Nigeria and 19 other African countries partner with Coinbase, a global crypto exchange, and Yellow Card, Africa’s stablecoin exchange to increase USD Coin stablecoin access, and promote reliable transactions at fees of less than half the cost of fiat transfers.
According to a statement by Coinbase, its wallet users across these 20 countries which account for about half (52%) of the continent’s population will be able to purchase USDC directly from its Wallet app starting in February.
“Our new partnership will help usher in the future of money by giving millions of users access to USDC and fast, reliable, cheaper transactions on our decentralized, open L2 Base through both Coinbase and Yellow Card products,” Coinbase said in a statement.
Yellow Card CEO Chris Maurice said that the partnership involves Coinbase integrating Yellow Card’s payment rails in Africa so customers can on and off-ramp fiat to Bitcoin
This will be accessible to African users via Coinbase Wallet, which recently implemented a new feature to make transfers via links from social media platforms like iMessage, Telegram, WhatsApp, Facebook and Instagram.
In addition to USDC, Maurice said other cryptocurrencies and stablecoins supported by Coinbase will be integrated.
Yellow Card’s website lists 20 countries in which it operates, including Nigeria, South Africa, Botswana, Ghana, Kenya and Tanzania.
Coinbase noted many of these countries are high-inflation and remittance-dependent and is hopeful the partnership with Yellow Card will offer a more economically viable way to transact in the region.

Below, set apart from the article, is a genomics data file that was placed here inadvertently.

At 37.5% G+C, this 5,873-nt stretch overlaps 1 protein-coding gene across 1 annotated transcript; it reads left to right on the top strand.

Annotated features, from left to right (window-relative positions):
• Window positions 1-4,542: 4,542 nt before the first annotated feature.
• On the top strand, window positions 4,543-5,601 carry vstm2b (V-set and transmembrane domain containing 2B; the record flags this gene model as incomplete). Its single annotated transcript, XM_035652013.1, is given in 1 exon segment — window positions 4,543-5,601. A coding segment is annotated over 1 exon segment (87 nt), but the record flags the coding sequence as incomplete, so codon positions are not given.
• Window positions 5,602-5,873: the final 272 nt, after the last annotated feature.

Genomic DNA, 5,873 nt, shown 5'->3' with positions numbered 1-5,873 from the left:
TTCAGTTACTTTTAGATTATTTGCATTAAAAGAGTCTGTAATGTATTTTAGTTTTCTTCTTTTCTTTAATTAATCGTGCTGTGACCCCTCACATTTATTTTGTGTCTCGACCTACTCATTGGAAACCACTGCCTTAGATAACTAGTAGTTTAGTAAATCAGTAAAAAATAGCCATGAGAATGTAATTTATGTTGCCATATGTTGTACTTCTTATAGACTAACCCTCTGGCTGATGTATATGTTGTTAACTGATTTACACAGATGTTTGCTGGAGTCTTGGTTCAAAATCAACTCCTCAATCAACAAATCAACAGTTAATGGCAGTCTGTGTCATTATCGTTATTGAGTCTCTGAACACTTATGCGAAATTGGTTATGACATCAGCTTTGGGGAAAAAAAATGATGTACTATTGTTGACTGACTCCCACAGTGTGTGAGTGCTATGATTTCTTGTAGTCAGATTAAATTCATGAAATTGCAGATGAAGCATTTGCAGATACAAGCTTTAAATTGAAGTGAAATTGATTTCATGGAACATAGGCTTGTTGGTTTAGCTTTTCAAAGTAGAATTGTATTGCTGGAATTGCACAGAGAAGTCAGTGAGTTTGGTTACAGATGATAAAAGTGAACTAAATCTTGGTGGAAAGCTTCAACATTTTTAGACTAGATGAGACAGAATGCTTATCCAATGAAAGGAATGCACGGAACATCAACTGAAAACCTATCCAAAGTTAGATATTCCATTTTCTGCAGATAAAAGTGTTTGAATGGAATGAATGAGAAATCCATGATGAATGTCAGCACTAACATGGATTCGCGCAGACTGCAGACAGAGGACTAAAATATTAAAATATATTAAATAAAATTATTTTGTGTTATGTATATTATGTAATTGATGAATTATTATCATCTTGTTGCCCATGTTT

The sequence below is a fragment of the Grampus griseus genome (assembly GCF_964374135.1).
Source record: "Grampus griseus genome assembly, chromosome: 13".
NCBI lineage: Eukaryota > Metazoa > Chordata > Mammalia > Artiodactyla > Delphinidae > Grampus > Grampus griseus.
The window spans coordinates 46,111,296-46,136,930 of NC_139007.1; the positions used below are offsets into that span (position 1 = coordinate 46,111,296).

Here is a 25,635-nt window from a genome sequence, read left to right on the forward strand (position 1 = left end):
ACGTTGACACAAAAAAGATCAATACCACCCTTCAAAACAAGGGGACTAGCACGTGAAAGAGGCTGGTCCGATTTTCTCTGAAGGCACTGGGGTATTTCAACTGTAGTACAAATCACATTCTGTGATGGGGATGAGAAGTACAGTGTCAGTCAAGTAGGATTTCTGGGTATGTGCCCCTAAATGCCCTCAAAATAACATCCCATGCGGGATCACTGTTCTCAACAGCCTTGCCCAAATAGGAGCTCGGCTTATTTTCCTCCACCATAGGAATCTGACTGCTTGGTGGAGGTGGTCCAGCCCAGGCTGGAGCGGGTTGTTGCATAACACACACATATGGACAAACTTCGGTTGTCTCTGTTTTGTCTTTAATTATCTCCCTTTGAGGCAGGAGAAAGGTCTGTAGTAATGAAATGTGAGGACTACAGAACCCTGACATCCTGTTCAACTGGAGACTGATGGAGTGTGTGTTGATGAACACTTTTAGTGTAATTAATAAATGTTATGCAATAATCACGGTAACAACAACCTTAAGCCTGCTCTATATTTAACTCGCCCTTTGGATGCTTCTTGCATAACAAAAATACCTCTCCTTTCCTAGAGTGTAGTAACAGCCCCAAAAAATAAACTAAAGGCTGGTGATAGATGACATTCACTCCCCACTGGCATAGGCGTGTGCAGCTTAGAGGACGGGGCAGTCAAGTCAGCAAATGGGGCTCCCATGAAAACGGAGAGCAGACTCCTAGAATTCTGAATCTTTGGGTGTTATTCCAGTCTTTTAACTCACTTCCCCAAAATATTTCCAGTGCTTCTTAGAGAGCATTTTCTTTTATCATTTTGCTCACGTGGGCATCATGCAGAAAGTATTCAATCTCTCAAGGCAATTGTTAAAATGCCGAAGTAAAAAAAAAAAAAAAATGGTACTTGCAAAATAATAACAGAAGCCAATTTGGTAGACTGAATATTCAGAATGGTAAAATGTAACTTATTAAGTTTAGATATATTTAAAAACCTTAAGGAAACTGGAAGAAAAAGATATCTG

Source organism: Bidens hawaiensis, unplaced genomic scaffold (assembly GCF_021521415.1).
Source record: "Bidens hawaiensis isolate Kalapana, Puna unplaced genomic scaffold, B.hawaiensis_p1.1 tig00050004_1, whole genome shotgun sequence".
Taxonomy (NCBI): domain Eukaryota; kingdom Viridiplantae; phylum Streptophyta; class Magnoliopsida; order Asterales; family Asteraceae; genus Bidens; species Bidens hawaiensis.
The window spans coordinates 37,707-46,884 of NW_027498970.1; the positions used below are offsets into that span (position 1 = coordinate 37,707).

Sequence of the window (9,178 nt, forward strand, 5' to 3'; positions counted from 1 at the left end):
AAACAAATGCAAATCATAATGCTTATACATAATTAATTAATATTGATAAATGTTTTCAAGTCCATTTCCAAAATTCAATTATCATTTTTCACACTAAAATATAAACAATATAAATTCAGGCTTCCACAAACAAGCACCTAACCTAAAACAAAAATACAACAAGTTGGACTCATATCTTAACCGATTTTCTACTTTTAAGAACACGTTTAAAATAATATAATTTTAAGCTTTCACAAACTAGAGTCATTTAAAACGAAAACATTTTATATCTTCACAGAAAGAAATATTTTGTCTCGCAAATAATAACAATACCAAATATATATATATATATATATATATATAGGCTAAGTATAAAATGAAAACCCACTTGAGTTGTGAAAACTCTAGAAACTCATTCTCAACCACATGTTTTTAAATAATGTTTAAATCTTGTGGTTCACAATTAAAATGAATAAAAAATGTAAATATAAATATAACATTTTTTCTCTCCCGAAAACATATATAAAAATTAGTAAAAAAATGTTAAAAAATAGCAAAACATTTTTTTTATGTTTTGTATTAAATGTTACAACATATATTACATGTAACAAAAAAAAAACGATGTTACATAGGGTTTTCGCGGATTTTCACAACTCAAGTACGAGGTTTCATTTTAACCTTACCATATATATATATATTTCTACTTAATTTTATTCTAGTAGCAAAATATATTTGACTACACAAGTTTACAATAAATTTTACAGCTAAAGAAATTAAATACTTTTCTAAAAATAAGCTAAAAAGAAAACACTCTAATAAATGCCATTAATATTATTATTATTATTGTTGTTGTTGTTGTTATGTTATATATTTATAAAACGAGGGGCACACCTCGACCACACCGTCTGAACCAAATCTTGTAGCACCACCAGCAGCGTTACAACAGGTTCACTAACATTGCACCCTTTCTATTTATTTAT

The World Bank estimates that remittances can account for as much as 20 percent or more of GDP in many developing countries.
However, Coinbase said, “Through this partnership, instead of paying fiat transfer fees as high as 3 percent to 6 percent, users will pay maximum fees of 2 percent for remittances that move in minutes or seconds, not days.”
“Many of these markets also require economic opportunity for populations that skew younger than average,” Coinbase added, noting that Africa is “by far” the youngest continent.
Maurice is confident the partnership will make commerce easier for many Africans across the continent.
“Stablecoins like USDC solve real problems for real people and businesses on the continent,” he said.
Maurice said that the most common use cases in Africa are making international payments, sending money to friends and family, and “saving money against inflation.”
South Africa, Nigeria, Zimbabwe, Kenya, and Ghana are the top five African countries adopting Bitcoin, according to BitcoinAfrica.io.
The Central African Republic notably became the first African country to adopt Bitcoin as legal tender. However, this was short-lived as the government began its crypto token project, Sango Coin, days after the Bitcoin law was enacted.